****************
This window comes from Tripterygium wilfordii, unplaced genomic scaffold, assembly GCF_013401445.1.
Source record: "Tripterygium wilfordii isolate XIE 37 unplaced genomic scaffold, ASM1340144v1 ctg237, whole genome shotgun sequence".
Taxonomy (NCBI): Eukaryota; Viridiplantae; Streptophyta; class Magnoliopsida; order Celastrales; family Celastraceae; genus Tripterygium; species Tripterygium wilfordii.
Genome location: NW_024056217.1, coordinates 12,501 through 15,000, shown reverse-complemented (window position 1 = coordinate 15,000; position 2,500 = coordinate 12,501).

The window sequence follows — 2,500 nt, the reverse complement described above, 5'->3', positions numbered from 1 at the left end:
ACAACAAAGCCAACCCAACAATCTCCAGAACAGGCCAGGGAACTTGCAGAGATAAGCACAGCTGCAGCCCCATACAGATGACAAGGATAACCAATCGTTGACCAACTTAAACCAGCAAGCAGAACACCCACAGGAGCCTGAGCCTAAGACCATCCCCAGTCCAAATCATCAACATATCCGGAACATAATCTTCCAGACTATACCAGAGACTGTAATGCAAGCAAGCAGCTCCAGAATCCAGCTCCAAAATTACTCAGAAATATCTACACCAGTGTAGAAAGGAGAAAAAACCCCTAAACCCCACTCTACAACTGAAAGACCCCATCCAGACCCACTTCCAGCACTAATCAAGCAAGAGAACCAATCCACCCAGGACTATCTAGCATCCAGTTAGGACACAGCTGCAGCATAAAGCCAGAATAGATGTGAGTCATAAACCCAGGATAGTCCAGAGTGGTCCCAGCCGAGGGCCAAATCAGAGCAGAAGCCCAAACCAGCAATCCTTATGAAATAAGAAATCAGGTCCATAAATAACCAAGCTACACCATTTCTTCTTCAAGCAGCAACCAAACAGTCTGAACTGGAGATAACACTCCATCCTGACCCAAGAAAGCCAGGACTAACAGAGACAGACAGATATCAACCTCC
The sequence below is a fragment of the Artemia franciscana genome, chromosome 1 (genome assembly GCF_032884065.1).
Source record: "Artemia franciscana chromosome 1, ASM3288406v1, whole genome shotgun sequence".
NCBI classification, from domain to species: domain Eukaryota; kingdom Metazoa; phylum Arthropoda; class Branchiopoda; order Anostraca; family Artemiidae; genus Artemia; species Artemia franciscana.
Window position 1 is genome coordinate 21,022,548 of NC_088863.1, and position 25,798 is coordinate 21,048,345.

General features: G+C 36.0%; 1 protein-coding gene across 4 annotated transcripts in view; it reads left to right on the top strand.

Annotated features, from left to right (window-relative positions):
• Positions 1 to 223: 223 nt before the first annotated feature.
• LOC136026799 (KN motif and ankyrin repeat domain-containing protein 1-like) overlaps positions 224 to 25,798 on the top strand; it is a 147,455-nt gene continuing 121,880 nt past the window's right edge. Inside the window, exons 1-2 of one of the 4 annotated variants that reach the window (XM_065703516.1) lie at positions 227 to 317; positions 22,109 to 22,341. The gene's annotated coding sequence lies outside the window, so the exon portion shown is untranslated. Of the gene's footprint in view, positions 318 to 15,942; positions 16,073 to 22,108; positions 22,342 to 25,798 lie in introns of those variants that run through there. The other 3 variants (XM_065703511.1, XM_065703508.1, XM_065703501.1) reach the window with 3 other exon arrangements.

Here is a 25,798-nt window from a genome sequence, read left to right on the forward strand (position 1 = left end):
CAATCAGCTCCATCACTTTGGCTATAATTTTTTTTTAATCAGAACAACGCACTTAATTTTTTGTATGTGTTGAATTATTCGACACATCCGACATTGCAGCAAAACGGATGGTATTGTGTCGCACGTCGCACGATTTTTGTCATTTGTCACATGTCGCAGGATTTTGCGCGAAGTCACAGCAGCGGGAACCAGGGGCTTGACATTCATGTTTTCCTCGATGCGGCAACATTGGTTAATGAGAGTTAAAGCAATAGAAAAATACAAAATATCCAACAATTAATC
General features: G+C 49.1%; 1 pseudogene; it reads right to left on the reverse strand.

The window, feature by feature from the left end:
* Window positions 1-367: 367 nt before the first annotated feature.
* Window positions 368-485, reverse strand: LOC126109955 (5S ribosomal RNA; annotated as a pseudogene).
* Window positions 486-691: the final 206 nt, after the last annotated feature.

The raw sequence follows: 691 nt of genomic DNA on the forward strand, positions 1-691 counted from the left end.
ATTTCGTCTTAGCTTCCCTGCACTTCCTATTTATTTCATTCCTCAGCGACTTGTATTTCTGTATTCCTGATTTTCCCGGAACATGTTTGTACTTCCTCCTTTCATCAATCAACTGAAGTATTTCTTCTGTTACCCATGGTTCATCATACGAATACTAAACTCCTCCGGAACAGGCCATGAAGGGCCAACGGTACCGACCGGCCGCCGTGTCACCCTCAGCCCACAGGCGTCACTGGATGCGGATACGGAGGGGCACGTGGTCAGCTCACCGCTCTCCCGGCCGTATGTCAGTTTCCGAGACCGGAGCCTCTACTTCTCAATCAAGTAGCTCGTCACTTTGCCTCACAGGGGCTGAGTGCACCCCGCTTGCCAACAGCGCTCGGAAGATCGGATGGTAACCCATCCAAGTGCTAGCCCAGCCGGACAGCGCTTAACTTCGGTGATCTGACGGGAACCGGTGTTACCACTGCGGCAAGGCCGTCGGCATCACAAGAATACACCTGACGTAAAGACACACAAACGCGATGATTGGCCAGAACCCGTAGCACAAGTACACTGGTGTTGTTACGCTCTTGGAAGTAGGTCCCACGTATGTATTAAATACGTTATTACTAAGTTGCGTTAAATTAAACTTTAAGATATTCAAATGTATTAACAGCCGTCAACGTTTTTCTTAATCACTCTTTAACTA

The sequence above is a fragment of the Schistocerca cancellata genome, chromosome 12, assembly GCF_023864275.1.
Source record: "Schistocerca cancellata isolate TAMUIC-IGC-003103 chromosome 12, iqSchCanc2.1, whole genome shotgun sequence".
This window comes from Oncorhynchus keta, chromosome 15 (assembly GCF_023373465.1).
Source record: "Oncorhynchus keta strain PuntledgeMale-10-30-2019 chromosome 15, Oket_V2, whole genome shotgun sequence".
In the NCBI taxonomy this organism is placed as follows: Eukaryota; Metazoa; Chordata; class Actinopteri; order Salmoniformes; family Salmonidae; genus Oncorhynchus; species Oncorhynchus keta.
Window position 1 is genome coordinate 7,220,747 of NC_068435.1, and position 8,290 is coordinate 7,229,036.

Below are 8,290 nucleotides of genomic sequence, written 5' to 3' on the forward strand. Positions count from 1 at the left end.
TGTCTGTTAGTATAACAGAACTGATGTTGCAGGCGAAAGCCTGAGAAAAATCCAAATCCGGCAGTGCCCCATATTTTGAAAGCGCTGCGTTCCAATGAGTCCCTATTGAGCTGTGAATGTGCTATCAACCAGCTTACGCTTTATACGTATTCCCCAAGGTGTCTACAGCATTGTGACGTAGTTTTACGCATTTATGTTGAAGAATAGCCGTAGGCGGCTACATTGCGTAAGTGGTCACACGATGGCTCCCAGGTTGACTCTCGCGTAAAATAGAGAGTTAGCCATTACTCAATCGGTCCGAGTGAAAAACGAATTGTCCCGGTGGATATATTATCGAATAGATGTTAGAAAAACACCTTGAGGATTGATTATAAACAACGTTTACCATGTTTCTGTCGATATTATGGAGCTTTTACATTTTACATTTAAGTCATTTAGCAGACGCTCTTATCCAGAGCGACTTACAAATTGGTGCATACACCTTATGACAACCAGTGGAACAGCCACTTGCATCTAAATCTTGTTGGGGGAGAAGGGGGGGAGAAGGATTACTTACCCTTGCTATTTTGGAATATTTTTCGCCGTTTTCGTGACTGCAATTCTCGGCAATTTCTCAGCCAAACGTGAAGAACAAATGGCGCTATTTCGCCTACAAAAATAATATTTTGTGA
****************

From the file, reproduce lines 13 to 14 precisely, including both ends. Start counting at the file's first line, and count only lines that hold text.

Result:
• Positions 1 to 223: 223 nt before the first annotated feature.
• LOC136026799 (KN motif and ankyrin repeat domain-containing protein 1-like) overlaps positions 224 to 25,798 on the top strand; it is a 147,455-nt gene continuing 121,880 nt past the window's right edge. Inside the window, exons 1-2 of one of the 4 annotated variants that reach the window (XM_065703516.1) lie at positions 227 to 317; positions 22,109 to 22,341. The gene's annotated coding sequence lies outside the window, so the exon portion shown is untranslated. Of the gene's footprint in view, positions 318 to 15,942; positions 16,073 to 22,108; positions 22,342 to 25,798 lie in introns of those variants that run through there. The other 3 variants (XM_065703511.1, XM_065703508.1, XM_065703501.1) reach the window with 3 other exon arrangements.